With such wide interpretations of Article 21 by the Supreme Court over the years which has become the bedrock of environmental jurisprudence, we have lost many lives, and we have lost people who were merely voicing out their own Fundamental Right. As a result of which the Citizens of this State were compelled to take a positive measure to improve the environment for removing the pollution free air which was detrimental to life.

The directives under the Directive Principles of State Policy under Art 39(b), Art 47, Art 48 and Art 49 individually and collectively imposes a duty on the State to create conditions to improve the general health level in the country and to protect and improve the natural environment. The Constitutional Amendment i.e. Article 48-A and Article 51-A (g), imposes duty on State as well as the Citizens of the State to protect and conserve the environment. What we now witness the State failure to perform their duty and the State unruly impediment on the green citizen’s Fundamental Right enshrined in Article 19 of the Constitution of India who are merely performing their Fundamental Duty through forms of social media by intruding their privacy.
This is now portrayed as an ‘emergency’ – the Black Law defines ‘emergency’ as failure of social system to deliver reasonable conditions of life. Emergency in India are of three kinds:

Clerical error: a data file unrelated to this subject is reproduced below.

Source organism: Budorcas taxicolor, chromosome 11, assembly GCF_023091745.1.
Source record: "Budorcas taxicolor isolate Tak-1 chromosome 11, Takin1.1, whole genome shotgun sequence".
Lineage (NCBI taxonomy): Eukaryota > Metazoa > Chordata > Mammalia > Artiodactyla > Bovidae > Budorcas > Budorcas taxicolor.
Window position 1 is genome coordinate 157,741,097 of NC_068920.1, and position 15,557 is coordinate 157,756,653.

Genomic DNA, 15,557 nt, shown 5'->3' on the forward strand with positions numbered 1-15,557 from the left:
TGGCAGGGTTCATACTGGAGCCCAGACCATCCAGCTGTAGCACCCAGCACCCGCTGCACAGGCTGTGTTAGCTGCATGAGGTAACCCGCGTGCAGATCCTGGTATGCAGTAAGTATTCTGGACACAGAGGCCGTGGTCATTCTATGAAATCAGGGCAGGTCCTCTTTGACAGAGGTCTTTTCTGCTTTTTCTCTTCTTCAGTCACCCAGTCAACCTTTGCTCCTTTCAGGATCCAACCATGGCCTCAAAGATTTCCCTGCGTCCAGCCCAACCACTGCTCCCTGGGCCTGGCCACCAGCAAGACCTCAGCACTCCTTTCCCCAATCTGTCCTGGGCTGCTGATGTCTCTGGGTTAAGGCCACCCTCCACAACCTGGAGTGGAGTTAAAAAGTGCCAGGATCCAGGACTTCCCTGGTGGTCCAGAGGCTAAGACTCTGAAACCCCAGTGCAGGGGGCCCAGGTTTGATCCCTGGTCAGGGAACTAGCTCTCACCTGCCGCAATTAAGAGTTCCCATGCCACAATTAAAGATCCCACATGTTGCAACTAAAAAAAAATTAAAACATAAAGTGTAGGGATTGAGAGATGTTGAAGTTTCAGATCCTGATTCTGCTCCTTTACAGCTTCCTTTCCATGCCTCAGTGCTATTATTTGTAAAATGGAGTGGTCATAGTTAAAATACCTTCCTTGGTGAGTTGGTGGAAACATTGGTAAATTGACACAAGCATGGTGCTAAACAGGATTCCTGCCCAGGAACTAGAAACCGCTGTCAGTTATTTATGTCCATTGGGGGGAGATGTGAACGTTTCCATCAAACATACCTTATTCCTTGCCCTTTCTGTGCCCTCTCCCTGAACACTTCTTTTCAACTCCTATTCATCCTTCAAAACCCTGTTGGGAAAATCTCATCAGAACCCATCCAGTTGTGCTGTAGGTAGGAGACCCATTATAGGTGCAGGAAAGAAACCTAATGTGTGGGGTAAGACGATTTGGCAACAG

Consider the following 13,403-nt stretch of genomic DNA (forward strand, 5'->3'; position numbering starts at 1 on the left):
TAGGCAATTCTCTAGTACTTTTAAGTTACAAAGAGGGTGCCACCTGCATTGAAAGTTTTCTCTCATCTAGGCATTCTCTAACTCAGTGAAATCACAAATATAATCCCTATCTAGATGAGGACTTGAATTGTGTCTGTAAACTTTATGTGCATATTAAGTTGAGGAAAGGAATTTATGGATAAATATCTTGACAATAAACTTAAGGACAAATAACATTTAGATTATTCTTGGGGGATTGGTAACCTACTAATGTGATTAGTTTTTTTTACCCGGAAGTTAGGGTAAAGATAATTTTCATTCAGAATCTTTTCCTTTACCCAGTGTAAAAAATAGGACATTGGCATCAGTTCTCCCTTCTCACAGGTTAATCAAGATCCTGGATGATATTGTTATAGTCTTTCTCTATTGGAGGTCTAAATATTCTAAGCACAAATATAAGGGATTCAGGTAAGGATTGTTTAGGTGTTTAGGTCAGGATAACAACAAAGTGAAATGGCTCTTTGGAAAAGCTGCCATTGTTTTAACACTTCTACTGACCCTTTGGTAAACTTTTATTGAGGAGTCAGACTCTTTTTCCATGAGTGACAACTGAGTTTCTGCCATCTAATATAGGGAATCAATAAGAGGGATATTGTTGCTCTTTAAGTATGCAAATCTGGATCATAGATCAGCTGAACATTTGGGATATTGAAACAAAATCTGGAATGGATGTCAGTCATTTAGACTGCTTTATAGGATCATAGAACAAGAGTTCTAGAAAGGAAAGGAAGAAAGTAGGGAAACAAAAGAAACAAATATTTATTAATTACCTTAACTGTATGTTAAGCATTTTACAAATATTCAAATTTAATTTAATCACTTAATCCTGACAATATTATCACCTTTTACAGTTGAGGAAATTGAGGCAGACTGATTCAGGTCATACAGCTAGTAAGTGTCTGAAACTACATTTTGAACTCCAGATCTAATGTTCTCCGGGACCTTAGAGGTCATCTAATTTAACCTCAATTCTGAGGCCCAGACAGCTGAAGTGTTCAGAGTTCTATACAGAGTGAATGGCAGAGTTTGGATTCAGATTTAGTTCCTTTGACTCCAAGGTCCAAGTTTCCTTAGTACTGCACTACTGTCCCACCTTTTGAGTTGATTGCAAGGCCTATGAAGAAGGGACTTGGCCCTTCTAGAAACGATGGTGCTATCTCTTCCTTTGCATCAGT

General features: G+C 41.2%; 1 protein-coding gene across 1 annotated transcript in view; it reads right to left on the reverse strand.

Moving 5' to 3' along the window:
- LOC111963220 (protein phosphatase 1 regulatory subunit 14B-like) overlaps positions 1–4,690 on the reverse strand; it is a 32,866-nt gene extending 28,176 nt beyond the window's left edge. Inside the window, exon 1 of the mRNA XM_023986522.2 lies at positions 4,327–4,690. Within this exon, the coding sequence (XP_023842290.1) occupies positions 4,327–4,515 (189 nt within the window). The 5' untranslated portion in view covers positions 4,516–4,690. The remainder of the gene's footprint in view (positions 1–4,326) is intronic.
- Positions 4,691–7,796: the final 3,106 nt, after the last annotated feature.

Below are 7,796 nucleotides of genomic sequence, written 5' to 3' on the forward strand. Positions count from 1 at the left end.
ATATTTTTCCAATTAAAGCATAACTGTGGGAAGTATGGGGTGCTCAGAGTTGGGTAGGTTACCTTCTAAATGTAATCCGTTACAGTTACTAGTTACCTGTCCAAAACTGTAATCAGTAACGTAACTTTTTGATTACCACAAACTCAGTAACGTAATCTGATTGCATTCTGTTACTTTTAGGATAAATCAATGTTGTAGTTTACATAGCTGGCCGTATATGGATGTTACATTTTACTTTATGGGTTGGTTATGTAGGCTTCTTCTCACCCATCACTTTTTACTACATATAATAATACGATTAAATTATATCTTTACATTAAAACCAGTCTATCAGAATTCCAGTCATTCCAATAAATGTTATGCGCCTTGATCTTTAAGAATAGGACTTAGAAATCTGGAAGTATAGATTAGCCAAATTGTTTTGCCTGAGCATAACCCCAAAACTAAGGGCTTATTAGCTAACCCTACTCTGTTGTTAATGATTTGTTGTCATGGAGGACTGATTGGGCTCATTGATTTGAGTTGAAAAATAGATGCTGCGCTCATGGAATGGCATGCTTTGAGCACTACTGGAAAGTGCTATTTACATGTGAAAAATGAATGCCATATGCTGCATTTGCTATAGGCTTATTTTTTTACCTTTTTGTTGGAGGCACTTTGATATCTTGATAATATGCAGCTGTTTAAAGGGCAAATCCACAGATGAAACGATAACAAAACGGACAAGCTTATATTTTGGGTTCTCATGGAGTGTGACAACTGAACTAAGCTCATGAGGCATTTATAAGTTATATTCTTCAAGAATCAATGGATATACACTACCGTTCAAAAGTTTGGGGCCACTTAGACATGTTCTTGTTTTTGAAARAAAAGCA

1. National emergency (Article 352) – a grave threat due to war or external aggression,
2. Financial Emergency (360)– during financial instability and
3. State Emergency (256) – failure of Constitutional Machinery resulting in proclamation of Presidents Rule.

Today the environmental consciousness is imported by the courts, mingled with subsequent legislative efforts, introduced the right to environment as a Fundamental Right under Article 21 of the Constitution of India is now a constitutional murder and a deadly massacre of many innocent as they were shot dead without following the procedures laid down by law before opening fire! What a crying contradiction, Constitutional duty is abducted and amounts to culpable dereliction of duty – is yet another dimension to the disaster. In the words of Late Legend Krishna Iyer “ we want the Pillars of the Constitution to cease to be the servant of two masters – life and death, we want it to serve life only.”

(The author is an advocate practicing at the Madras High Court, she holds a degree in law from London and a Legal Magister in Legal Practice from the City University, UK)


About the Author

Maffi Irish

Maffi Devadoss is a bright, talented and ambitious lawyer with 5 years of legal experience in the United Kingdom and India. Has a proven record of providing effective advice to clients delivering positive outcomes.
Maffi did both Bachelors and Masters Degree in Law from the City Law School, London. She did internships with two of the most prestigious law firms in London (UK) and the High Court Legal Aid Services Committee in India. Maffi has also participated in a number of conferences pertaining to the legal domain such as :
• National Leadership Conference, Chennai, India
• Regional Conference at National Green Tribunal, Chennai, India.
• Madras High Court Heritage Conference, Chennai, India.
• Merchant Shipping Conclave, Chennai, India.
• Legal Literacy Camp, Chennai, India
Maffi has also authored a number of publications on various topics relevant to the legal domain.
Maffi specializes in Environmental Law, Human Rights Law, Family Law (NRI Marriages), Land Law and Corporate Law. Maffi is also an accomplished mediator in resolving disputes between clients.